Suzi Elhafez examines the efficacy of interdisciplinarity in the Golden Age of the Arab-Islamic Empire in informing approaches to multimodal art practices and expanding knowledge domains within a contemporary context.
Dr Kellina Craig-Henderson explores the social psychology of expatriation for Americans who have left the United States in the light of their group status and personal identity resulting from formative experiences within the United States.
Dr Mayumi Yamada discusses displaced populations within Asia in terms of their status within international law, questioning who can protect the stateless beyond national boundaries.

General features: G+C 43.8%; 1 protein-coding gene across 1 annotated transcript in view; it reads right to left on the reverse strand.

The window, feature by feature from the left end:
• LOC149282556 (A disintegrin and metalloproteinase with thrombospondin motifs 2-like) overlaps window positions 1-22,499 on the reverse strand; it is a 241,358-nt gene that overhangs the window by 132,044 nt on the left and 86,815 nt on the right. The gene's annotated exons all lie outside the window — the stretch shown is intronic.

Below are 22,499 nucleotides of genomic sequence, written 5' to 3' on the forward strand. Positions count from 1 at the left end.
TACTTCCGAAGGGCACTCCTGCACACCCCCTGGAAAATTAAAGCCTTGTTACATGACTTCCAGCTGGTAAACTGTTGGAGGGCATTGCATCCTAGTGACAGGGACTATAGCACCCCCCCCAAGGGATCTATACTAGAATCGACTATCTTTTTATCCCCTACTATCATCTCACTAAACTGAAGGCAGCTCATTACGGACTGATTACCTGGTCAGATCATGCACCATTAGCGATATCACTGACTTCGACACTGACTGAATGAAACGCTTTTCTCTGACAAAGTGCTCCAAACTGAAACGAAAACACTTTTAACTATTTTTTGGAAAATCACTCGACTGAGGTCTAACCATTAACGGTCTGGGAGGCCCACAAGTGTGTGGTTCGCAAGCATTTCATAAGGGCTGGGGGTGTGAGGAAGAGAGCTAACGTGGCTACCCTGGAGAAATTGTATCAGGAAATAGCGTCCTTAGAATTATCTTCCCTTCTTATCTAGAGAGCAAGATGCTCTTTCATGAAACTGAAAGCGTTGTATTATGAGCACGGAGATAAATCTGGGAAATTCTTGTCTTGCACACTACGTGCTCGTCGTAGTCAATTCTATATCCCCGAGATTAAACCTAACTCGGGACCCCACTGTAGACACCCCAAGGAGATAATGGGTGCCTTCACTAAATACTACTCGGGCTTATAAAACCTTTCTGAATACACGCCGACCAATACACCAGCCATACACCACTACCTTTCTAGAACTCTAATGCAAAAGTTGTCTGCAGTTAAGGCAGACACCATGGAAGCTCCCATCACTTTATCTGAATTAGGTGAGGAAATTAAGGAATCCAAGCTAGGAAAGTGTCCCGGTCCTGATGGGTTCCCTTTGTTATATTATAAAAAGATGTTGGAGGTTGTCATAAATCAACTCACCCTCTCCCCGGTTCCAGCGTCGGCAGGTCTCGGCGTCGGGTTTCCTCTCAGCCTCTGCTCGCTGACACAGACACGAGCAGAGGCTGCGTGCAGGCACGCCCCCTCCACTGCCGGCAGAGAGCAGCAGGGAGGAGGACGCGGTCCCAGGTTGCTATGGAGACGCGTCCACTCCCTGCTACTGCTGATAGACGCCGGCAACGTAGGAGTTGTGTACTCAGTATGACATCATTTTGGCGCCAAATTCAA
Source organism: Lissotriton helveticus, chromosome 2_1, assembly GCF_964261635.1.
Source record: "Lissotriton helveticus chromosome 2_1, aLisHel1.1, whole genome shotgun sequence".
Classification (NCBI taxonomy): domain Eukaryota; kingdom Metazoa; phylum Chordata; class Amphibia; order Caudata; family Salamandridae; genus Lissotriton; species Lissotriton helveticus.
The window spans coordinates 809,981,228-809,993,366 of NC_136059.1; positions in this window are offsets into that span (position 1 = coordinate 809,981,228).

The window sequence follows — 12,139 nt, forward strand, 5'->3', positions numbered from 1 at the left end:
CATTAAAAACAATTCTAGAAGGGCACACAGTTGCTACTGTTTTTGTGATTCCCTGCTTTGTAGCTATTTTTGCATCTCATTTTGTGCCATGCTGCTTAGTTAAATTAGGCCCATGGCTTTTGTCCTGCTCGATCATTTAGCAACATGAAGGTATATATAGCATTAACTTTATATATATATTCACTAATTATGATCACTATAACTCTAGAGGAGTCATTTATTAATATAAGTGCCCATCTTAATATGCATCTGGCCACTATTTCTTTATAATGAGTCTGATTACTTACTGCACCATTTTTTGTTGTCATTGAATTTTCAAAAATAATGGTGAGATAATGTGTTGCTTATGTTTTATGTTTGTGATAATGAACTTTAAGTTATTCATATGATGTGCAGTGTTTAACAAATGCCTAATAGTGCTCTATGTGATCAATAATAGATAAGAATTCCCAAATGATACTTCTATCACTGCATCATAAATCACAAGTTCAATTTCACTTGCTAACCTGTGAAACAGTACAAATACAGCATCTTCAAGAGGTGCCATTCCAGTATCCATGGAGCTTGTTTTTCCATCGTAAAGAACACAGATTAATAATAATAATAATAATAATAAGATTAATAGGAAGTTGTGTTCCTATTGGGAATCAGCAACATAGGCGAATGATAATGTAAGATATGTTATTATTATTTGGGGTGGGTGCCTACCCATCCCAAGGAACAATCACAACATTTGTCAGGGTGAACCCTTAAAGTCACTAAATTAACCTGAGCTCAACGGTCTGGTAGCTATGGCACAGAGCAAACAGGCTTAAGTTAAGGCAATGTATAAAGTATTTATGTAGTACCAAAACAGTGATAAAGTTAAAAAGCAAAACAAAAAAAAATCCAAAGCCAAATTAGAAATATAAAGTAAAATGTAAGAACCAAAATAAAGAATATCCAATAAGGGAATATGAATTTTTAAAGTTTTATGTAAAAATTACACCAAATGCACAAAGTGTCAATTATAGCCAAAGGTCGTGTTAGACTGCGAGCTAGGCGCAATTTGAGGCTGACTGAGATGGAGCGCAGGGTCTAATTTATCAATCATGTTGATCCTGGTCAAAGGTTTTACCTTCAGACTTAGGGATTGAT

Dr Azeez Olaniyan discusses the use of women and girls for suicide bombings by the Boko Haram sect in Nigeria, examining how girls are sourced for these deadly missions as well as Boko Haram’s motivations for pursuing this “feminization of terror”.
Dr Paul Lowe, Founding Judge of the IAFOR Documentary Photography Award, on the various instructional approaches he takes with students in his postgraduate photography courses.
Lizy Dastin explores two iconic examples of Los Angeles street art featuring the bodies of Eastern women created by Western artists.
Mongia Besbes discusses psychedelic substances and their influence on literature and popular culture, with a particular focus on the work of US authors of the Beat Generation.